"We blanketed Iraq - every research and development facility, every

university, every school, every hospital, every beer factory..."

(p.38)

Are we seriously to believe that a country that permitted such

thorough, intrusive and effective inspections leading to 90-95%

disarmament just four years ago, is suddenly hell-bent on secretly

developing weapons of mass destruction now? How could this be when,

as Ritter says, such efforts would be easily detectable by modern

technology? Thus on the reconstruction of Iraq's chemical weapons

capability, Ritter says:

"If no one were watching, Iraq could do this. But just as with the

nuclear weapons programme, they'd have to start from scratch, having

been deprived of all equipment, facilities and research. They'd have

to procure the complicated tools and technology required through

front companies. This would be detected. The manufacture of chemical

weapons emits vented gases that would have been detected by now if

they existed. We've been watching, via satellite and other means, and

have seen none of this. If Iraq was producing weapons today, we'd

have definitive proof, plain and simple." (p.32-3)

Relying on public ignorance of the true extent of Iraqi cooperation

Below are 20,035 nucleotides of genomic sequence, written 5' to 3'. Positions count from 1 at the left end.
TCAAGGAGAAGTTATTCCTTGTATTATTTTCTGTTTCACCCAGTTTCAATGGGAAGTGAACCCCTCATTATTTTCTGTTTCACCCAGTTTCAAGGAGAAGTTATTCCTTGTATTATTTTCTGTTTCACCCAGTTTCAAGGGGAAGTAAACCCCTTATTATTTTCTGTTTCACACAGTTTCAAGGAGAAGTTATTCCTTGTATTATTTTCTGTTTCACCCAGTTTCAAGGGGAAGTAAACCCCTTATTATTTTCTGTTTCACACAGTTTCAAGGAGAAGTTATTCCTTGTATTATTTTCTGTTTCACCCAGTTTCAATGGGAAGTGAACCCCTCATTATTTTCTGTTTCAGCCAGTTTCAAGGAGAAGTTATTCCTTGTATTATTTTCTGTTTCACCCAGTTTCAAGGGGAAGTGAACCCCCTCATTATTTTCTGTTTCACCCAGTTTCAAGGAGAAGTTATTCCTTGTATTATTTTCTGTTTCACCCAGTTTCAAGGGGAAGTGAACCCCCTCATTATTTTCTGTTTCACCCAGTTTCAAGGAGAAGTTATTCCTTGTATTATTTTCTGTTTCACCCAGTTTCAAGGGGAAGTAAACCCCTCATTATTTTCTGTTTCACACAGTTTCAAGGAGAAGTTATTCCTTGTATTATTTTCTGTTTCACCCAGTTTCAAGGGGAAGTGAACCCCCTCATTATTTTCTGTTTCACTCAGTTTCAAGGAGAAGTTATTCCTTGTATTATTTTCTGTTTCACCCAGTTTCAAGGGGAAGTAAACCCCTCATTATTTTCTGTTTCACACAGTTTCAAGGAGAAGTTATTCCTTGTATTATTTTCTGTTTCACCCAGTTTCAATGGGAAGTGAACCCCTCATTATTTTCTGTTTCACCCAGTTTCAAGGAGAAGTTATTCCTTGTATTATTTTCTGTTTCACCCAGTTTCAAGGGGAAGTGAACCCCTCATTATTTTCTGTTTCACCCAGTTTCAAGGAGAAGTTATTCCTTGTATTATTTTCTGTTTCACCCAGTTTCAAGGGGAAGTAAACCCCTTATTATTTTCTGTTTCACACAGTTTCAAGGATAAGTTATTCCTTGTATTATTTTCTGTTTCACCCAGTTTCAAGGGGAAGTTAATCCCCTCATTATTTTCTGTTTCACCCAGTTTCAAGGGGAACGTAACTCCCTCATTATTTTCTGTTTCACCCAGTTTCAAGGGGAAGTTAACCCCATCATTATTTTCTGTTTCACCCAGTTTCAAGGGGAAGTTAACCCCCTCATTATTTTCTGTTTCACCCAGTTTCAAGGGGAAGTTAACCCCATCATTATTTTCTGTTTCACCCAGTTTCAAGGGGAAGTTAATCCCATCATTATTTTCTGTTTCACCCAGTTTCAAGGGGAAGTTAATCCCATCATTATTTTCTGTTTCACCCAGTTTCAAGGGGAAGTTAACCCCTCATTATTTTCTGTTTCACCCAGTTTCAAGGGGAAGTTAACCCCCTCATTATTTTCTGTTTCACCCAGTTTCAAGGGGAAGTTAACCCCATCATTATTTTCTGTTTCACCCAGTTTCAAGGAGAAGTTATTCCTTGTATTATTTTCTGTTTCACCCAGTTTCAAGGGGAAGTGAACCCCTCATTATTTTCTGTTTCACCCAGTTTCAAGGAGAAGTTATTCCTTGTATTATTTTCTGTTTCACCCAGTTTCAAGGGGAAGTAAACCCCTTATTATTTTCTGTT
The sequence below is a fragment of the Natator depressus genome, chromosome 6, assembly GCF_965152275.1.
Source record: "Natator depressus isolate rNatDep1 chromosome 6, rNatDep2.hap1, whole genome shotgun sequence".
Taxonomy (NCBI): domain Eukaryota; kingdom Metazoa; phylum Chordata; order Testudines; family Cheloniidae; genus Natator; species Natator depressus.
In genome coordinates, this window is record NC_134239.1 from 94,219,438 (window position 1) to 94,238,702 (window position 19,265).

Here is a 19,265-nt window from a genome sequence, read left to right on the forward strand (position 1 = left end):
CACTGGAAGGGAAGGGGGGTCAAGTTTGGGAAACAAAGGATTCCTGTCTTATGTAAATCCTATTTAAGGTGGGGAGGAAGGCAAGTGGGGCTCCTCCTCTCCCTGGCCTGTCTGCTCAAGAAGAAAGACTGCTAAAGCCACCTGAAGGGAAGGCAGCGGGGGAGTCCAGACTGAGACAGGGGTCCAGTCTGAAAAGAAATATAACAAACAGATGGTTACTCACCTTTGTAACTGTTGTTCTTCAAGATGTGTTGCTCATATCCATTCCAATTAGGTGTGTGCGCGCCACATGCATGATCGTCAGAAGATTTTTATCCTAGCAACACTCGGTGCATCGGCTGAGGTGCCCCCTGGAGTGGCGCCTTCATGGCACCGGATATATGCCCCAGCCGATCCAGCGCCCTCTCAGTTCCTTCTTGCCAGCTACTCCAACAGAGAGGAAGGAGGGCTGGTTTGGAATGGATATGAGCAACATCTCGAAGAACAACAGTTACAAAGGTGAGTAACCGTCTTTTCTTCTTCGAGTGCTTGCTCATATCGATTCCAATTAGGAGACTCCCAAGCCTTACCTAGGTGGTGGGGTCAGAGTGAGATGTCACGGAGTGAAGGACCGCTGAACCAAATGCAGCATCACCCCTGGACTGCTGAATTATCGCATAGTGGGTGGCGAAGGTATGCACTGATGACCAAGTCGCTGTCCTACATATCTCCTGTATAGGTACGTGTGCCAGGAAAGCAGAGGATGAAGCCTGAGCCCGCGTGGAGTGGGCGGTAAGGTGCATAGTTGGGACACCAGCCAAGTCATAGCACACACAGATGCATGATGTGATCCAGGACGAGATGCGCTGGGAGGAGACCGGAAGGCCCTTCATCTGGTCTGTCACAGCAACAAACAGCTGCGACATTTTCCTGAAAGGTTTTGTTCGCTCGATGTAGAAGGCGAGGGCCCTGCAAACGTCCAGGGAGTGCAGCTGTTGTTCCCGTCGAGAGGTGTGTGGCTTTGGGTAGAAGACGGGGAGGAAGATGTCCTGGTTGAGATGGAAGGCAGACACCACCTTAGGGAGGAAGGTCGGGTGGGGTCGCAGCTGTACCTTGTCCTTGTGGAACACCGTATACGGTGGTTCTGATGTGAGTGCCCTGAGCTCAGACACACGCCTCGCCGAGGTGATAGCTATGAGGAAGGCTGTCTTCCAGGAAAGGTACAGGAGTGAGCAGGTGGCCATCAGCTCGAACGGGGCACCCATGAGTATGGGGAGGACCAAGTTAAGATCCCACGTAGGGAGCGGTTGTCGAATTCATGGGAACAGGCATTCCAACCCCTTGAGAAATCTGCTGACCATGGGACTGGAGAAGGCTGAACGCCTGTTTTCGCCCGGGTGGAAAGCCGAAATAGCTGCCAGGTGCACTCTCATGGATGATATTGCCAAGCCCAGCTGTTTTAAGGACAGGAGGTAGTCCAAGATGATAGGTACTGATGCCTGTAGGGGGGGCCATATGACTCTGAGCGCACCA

with arms inspectors, and the true extent to which inspectors were

successful in disarming Iraq, warmongers argue that Iraq must have

something to hide because it "kicked out" the inspectors in 1998 and

has since refused to permit their return. This is a crucial lie,

which, as we will see in the two-part Media Alert that follows, the

media has played a central role in protecting.

Unscom arms inspectors were withdrawn in December 1998 at a sensitive

time in US politics, as Bill Clinton faced impeachment over the

Monica Lewinsky affair. Clinton launched a 4-day series of strikes,

Operation Desert Fox, the day before his impeachment referendum was

scheduled, and called them off two hours after the vote. Ritter notes

that just prior to the strikes, "Inspectors were sent in to carry out